Good bird news from Ecuador


This video says about itself:

Hummingbirds, Ecuador, Bird is the Word

5 Apr 2011

The Violet-tailed Sylph is our Golden Bird for this episode filmed at Tandayapa Lodge in Ecuador with Tropical Birding. We feature hummers from various parts of Ecuador including the bizarre Ecuadorian Hillstar from the Upper Andes. We discuss hummingbird strategies and talk to the owner of the lodge Iain Campbell.

From Wildlife Extra:

A conservation land purchase in Ecuador will help protect rare birds

December 2013: The outlook for at least 15 globally endangered bird species-including the rare El Oro Parakeet-has just gotten brighter, thanks to a land deal engineered by Ecuador’s Fundación Jocotoco, Rainforest Trust, and American Bird Conservancy. The deal expands Ecuador’s renowned Buenaventura Reserve by 600 acres, to a total of 4,600 acres.

The rare birds expected to benefit include many of the world’s last 800 El Oro Parakeets and all of the remaining Ecuadorian (El Oro) Tapaculo, which numbers as few as several dozen individuals.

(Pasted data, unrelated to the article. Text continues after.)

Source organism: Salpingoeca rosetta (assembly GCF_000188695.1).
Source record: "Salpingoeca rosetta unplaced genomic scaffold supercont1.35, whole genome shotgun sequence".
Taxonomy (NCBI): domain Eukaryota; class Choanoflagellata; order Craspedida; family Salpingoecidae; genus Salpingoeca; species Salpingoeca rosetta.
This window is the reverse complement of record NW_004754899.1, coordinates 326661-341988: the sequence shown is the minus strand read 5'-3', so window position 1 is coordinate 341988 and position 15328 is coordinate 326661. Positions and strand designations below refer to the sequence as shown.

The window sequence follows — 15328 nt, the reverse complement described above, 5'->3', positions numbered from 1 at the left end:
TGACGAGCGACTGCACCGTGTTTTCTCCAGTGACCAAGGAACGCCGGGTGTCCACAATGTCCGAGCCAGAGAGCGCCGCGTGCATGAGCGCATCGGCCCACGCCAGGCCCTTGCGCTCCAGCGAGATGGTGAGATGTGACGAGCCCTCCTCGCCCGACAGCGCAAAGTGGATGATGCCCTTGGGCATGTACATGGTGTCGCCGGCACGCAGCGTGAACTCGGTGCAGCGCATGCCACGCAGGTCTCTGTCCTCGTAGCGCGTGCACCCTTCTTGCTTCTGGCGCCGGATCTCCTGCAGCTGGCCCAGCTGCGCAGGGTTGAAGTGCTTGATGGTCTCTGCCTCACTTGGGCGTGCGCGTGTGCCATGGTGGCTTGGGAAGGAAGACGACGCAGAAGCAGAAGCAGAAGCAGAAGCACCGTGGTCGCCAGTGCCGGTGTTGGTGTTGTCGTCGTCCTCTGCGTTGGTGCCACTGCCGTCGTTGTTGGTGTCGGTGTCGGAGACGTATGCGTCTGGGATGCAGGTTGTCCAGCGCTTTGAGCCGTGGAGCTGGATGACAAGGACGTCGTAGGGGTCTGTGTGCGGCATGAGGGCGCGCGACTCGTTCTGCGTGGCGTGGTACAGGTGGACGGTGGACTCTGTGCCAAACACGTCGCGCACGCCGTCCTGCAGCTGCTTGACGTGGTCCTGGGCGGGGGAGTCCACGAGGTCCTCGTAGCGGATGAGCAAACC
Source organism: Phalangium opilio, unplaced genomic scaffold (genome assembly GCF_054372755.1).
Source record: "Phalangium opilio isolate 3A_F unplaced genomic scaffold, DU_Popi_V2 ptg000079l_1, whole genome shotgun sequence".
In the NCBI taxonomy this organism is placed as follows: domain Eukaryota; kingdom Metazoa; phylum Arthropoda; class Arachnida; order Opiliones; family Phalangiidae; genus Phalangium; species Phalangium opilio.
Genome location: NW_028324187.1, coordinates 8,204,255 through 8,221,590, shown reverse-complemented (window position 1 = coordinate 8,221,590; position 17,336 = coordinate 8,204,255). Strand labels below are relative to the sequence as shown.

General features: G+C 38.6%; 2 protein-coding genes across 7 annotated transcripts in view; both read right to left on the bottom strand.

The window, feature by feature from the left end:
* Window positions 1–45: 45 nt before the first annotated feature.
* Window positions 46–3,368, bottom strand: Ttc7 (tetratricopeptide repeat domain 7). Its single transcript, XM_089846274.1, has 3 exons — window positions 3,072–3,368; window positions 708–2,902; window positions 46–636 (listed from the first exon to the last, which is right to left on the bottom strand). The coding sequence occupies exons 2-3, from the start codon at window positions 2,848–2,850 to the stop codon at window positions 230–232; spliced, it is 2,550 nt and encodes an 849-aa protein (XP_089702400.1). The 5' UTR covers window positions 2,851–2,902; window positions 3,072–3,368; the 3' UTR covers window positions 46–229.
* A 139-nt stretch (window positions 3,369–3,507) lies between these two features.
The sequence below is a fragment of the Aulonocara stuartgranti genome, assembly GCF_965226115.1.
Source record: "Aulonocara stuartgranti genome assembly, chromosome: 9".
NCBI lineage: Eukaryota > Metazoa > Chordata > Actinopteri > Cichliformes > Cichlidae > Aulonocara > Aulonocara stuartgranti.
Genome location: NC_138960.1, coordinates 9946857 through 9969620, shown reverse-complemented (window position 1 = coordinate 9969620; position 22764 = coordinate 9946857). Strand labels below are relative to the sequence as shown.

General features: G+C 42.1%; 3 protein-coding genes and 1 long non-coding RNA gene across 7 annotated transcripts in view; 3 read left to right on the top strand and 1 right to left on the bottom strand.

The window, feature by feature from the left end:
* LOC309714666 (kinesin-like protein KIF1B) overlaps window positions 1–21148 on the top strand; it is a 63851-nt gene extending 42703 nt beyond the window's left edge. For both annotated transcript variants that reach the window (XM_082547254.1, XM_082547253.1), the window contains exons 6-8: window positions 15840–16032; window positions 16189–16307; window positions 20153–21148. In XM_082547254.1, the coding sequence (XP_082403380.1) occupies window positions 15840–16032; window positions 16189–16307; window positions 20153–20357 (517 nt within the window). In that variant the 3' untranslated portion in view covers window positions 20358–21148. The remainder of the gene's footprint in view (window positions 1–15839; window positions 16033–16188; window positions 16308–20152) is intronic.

“We are encouraged that this reserve is now protecting a substantial portion of the global population of the El Oro Parakeet,” said Rocio Merino, Executive Director of Fundación Jocotoco. “We must now ensure the protection of surrounding landscapes that are frequently used by bird species from a unique combination of Chocó, Tumbes, and western Andean regions within the reserve. Working with surrounding communities of El Placer and Moromoro, including private landowners and municipalities, will be key to our long-term success.”

Buenaventura Reserve was established in 1999 to protect the El Oro Parakeet and other endangered wildlife. It is located on the west slope of the Andes in southern Ecuador and represents the sole protected area providing habitat for the parakeet, which was only discovered in 1980.

The reserve protects the largest remnant patch of a unique ecosystem that combines elements of tropical wet and dry forests. As little as five percent of this forest, which once spanned northern Peru and parts of the Ecuadorian coast, may now remain. More than 330 species of birds have been recorded at Buenaventura, with 34 species described as local endemics.

“Expanding the Buenaventura Reserve is an urgent conservation priority as the future of the El Oro Parakeet and the Ecuadorian Tapaculo depend tremendously upon the existence of the reserve and the forests it protects,” said Paul Salaman, CEO of Rainforest Trust. “This significant expansion of the reserve is a great conservation victory that’s going to result in a stronger, more effective sanctuary for wildlife in Ecuador.”

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6 thoughts on “Good bird news from Ecuador

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